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Tybee Island (Georgia, United States) (search for this): chapter 15
ittle garrison of six hundred negro troops, the latter was persuaded to surrender the post. Re-enforcements sufficient to hold the place (the Eighth Michigan and One Hundred and Second Ohio), came up half an hour afterward, and, with the garrison, became prisoners of war, after a sharp contest. Flushed with his victory, Forrest pushed on northward to Pulaski, in Tennessee, destroying the railway as he moved, and capturing a fortified post, at Sulphur Branch Trestle, on the way. He found Pulaski too strong for him. General Rousseau was there, and made the assailants cautious. After sharp skirmishing the greater part of a day, Sept. 29. Forrest withdrew, and marched eastward, toward the Chattanooga railway, with his whole force. He struck it between Tullahoma and Decherd, but had scarcely begun its destruction, when he was confronted by Rousseau, who had hastened by railway, around by .Nashville, and reached Tullahoma, while General Steedman, who had crossed the Tennessee from No
Jonesboro (Illinois, United States) (search for this): chapter 15
bewildered and paralyzed the inhabitants sand the armed militia, and very little resistance was offered to foragers, who swept over the country in all directions. Kilpatrick's march from Atlanta to Gordon had appeared to them, like a meteor-flash to the superstitious, mysterious and evil-boding. At East Point he met some of Wheeler's cavalry, which Hood had left behind to operate Against Sherman. These were attacked and driven across the Flint River. Kilpatarick crossed that stream at Jonesboroa, and pursued them to Lovejoy, where Murray's brigade, dismounted, expelled them from intrenchments, captured the works, took fifty prisoners, and, in the pursuit, Atkins's brigade seized and held two of their guns. Pressing forward, Kilpatrick went through Macdonough and Monticello to Clinton, and then made a dash upon Macon, driving in some of Wheeler's cavalry there, threatening the strongly-manned works, burning a train of cars, tearing up the railway, and spreading the greatest conste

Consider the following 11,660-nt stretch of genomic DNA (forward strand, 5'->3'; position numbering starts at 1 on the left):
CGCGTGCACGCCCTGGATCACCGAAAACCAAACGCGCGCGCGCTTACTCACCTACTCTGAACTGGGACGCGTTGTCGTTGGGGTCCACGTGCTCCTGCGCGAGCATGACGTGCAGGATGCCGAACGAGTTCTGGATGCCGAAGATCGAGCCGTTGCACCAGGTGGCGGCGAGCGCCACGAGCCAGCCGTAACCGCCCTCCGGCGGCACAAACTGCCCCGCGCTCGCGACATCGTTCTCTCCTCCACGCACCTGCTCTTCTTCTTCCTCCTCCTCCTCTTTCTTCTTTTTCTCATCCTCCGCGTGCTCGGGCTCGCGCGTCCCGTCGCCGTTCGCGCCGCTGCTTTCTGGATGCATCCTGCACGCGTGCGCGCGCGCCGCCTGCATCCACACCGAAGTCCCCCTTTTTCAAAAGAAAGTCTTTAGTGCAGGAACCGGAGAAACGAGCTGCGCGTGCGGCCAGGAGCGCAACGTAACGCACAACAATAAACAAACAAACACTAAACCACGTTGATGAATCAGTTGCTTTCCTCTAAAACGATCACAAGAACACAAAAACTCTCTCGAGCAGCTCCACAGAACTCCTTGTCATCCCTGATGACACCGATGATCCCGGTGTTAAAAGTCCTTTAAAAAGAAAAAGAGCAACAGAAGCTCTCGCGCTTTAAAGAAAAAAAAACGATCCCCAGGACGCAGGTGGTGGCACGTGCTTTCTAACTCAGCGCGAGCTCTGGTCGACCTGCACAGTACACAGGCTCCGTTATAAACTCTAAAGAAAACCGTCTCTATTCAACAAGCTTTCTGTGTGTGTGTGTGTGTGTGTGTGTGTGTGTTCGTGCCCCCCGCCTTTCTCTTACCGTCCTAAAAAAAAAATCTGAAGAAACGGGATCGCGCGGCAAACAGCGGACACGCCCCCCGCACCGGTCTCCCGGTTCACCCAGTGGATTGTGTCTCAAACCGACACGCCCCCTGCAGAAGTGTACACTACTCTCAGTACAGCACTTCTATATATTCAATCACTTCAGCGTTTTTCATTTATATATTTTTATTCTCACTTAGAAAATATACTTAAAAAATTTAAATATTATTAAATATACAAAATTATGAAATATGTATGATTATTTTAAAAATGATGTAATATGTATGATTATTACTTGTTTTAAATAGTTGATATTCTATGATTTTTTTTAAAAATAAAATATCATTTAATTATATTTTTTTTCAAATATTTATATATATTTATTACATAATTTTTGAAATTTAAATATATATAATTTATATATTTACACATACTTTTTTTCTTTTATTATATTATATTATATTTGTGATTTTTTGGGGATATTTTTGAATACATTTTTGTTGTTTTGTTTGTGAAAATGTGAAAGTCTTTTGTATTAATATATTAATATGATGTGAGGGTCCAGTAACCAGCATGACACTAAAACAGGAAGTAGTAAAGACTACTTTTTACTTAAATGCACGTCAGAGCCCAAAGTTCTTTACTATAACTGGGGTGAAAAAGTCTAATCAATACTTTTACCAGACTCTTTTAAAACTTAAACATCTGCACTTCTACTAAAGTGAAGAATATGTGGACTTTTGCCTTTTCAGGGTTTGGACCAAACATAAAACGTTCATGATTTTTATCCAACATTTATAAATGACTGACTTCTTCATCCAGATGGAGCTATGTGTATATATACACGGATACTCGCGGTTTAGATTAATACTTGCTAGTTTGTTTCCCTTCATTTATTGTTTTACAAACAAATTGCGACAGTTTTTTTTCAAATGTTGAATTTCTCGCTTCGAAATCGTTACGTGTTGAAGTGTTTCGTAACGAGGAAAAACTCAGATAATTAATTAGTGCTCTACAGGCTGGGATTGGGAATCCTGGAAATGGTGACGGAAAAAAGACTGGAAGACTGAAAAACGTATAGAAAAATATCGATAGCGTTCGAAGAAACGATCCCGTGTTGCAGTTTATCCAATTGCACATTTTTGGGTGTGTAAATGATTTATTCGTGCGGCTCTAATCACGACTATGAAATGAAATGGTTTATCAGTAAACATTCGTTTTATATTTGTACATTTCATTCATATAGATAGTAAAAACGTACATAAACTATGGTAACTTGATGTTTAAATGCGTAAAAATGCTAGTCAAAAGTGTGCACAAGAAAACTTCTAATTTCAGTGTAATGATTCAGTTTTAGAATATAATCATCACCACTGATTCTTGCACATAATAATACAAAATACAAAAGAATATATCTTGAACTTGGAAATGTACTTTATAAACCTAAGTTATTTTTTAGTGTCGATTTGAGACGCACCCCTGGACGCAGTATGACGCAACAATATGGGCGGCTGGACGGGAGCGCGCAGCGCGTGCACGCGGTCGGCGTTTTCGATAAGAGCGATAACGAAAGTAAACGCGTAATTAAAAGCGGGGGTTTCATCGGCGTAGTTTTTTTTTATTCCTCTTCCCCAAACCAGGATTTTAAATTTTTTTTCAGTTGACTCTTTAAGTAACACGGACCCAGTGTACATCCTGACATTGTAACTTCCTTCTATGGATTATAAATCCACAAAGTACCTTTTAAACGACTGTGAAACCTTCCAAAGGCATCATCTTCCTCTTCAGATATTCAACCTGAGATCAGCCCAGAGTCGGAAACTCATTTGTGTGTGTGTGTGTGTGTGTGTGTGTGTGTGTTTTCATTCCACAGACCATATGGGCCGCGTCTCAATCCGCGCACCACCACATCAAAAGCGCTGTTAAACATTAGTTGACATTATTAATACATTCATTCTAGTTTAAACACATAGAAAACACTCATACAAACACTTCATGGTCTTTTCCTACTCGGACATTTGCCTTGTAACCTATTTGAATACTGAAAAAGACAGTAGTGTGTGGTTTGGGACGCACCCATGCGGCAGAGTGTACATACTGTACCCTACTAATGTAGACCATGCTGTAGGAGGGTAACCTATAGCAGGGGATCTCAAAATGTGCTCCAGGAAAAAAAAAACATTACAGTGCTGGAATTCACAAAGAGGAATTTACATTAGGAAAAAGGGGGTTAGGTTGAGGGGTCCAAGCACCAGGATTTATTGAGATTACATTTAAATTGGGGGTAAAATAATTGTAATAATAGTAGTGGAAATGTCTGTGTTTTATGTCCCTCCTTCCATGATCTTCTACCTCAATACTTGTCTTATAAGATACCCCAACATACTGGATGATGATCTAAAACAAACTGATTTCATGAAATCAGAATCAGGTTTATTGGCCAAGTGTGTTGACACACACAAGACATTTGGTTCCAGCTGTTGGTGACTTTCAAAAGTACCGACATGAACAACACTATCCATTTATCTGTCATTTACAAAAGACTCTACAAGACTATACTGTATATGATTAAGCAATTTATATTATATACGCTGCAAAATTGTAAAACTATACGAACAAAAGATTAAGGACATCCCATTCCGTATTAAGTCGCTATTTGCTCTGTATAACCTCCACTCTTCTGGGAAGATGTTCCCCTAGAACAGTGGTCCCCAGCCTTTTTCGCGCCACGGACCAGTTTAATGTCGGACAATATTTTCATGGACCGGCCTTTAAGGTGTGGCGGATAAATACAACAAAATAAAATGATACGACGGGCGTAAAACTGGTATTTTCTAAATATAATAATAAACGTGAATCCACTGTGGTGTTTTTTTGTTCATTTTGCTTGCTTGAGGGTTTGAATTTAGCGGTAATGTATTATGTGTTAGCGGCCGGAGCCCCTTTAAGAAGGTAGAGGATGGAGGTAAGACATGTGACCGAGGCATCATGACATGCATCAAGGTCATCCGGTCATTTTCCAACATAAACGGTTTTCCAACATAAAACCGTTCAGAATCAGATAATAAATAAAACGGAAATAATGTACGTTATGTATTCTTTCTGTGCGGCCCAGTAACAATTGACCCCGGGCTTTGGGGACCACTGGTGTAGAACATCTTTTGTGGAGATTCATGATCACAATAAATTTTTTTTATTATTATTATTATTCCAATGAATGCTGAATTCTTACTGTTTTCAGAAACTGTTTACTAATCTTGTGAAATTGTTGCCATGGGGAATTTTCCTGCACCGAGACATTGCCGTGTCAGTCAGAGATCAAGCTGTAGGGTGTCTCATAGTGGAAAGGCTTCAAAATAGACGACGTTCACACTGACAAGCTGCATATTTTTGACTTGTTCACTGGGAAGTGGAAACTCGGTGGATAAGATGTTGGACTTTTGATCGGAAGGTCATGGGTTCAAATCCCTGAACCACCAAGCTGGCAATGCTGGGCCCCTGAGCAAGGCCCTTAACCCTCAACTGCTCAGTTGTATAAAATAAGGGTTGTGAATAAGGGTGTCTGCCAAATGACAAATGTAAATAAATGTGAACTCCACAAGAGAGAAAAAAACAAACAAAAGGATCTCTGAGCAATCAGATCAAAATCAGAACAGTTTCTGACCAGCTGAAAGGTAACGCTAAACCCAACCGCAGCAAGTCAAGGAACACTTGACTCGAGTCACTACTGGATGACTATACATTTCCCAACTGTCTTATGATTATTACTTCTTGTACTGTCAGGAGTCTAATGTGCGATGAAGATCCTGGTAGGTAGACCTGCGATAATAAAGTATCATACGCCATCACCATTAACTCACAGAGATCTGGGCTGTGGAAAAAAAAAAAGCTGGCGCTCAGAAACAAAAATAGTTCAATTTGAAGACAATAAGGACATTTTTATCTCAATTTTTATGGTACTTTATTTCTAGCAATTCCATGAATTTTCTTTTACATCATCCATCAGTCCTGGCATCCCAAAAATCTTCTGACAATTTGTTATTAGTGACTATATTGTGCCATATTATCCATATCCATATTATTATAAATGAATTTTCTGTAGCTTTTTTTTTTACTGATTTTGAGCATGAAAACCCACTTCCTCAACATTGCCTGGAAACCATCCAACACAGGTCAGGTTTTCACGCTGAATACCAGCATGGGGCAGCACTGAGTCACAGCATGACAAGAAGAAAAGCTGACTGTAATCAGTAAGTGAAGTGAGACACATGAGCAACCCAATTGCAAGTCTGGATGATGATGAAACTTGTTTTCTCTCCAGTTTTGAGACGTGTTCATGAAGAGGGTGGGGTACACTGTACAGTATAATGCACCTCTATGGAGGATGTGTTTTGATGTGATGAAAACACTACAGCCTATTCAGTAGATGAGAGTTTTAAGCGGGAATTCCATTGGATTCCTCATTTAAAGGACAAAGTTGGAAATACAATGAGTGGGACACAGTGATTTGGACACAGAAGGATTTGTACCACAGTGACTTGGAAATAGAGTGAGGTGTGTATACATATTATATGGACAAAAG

Huntsville (Alabama, United States) (search for this): chapter 15
nd in command, four thousand of them, and reserving three thousand for himself. Buford went directly south, threatened Huntsville, and again attacked Athens, which General Granger, in command at Franklin, had re-garrisoned with the Seventy-third Indes were concentrated at Columbia. In the mean time General Granger had withdrawn the garrisons at Athens, Decatur, and Huntsville, and returned to Stevenson, from which he sent five fresh regiments to Murfreesboroa. The officer left in command at J the proper distribution of his troops in winter cantonments at Eastport, in Northern Mississippi, at. Athens and Huntsville, in Alabama, and at Dalton, in Georgia. But General Grant and the War Department had decided that there should be no rest unrosecuted with vigor. Accordingly, orders were issued Dec. 31, 1864. for Thomas to send Wood with the Fourth Corps to Huntsville, and to concentrate the troops of Smith, Schofield and Wilson, at Eastport, to await a renewal of the winter campaign i
Pulaski, Tenn. (Tennessee, United States) (search for this): chapter 15